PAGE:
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London United Tramways: A History 1894-1933

News and investigations


by
Geoffrey Wilson

Book Details

Format: EPUB

Page count: 296 pages

File size: 13.1 MB

Protection: DRM

Language: English

With the twentieth century arrived the first electric tramcars in London. Thirty years later the first trolley buses arrived – along with a fleet of new trams that were the most modern of their day. This era was one of rapid change, rich in achievement adn personalities. Among the more colourful of the undertakings involved was London United, which introduced the first public service of electric tramcars in 1901 adn became one of the predecessors of the present London Transport.

This is a study of this eventful period, relating the development of the tramway and trolleybus system to the changing social background. It contains a wealth of hitherto unpublished material, both factual and anecdotal, taken from contemporary newspaper and other accounts, and a remarkable collection of illustrations – 48 pages in all. It should be of interest not only to the transport enthusiast but also to the general reader interested in social history.

This book was first published in 1971.

With the twentieth century arrived the first electric tramcars in London. Thirty years later the first trolley buses arrived – along with a fleet of new trams that were the most modern of their day. This era was one of rapid change, rich in achievement adn personalities. Among the more colourful of the undertakings involved was London United, which introduced the first public service of electric tramcars in 1901 adn became one of the predecessors of the present London… (more)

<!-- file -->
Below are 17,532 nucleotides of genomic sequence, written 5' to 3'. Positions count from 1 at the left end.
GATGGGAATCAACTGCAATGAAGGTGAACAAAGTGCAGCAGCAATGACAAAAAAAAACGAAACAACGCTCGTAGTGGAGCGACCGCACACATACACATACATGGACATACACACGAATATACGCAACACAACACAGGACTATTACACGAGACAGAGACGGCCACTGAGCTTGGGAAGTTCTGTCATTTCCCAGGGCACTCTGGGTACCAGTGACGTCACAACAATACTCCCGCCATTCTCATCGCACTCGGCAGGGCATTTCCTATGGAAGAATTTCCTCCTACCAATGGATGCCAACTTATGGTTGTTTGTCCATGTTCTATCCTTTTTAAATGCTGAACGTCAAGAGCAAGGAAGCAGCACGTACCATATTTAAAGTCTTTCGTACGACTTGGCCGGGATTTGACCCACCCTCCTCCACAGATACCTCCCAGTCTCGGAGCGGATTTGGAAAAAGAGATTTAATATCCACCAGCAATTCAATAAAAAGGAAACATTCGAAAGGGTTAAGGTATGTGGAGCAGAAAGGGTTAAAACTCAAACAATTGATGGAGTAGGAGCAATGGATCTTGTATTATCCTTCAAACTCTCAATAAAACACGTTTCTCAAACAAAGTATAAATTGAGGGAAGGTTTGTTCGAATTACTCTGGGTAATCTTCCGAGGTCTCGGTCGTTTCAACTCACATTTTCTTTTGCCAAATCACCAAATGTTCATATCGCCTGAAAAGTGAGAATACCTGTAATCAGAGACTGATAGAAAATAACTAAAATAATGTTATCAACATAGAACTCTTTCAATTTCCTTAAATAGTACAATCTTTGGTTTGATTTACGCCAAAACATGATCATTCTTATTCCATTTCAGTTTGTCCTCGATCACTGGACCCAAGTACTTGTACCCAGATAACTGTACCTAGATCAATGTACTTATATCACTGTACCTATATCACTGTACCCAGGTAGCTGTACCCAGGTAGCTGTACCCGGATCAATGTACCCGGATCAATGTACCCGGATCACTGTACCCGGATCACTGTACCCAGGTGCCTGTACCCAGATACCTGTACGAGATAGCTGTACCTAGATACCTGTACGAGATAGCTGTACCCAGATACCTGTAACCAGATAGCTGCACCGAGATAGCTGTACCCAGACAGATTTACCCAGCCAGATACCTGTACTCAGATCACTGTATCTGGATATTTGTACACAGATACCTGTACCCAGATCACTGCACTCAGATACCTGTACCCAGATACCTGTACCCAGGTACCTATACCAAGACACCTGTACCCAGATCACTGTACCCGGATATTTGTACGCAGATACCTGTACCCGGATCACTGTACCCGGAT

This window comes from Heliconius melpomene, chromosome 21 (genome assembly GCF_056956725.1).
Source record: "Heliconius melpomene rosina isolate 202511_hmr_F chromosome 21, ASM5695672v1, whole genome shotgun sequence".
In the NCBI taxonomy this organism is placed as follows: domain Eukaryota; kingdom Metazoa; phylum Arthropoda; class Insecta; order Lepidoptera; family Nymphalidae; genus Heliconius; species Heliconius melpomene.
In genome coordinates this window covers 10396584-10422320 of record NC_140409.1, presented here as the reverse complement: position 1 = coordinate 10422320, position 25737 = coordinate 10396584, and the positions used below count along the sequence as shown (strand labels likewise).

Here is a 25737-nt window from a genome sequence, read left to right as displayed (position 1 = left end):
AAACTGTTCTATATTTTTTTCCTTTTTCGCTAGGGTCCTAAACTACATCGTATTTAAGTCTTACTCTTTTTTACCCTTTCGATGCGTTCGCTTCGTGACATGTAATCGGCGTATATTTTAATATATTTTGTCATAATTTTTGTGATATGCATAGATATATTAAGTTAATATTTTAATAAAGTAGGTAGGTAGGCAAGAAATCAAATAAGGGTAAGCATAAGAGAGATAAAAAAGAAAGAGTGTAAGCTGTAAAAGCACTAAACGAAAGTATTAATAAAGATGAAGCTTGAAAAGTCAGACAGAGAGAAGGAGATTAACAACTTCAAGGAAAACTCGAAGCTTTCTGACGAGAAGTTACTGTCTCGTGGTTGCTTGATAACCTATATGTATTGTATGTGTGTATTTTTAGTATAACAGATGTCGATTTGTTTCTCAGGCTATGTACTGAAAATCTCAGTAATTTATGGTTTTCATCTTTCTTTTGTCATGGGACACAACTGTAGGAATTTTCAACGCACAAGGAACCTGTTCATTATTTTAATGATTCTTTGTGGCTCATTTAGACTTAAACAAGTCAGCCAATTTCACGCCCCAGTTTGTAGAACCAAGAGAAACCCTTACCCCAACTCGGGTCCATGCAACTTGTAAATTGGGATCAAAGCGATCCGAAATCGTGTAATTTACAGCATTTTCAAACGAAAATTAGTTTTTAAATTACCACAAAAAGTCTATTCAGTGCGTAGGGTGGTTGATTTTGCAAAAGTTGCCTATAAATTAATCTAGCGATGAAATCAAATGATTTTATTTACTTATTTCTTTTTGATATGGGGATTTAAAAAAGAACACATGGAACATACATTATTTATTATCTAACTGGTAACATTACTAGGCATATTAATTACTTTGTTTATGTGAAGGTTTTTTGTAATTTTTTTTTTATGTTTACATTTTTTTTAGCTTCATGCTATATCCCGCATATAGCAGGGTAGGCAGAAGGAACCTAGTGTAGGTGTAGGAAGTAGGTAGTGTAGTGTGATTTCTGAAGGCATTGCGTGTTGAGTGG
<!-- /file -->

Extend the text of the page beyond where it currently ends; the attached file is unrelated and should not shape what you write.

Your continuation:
With the twentieth century arrived the first electric tramcars in London. Thirty years later the first trolley buses arrived – along with a fleet of new trams that were the most modern of their day. This era was one of rapid change, rich in achievement adn personalities. Among the more colourful of the undertakings involved was London United, which introduced the first public service of electric tramcars in 1901 adn became one of the predecessors of the present London Transport.

This is a study of this eventful period, relating the development of the tramway and trolleybus system to the changing social background. It contains a wealth of hitherto unpublished material, both factual and anecdotal, taken from contemporary newspaper and other accounts, and a remarkable collection of illustrations – 48 pages in all. It should be of interest not only to the transport enthusiast but also to the general reader interested in social history.

This book was first published in 1971.

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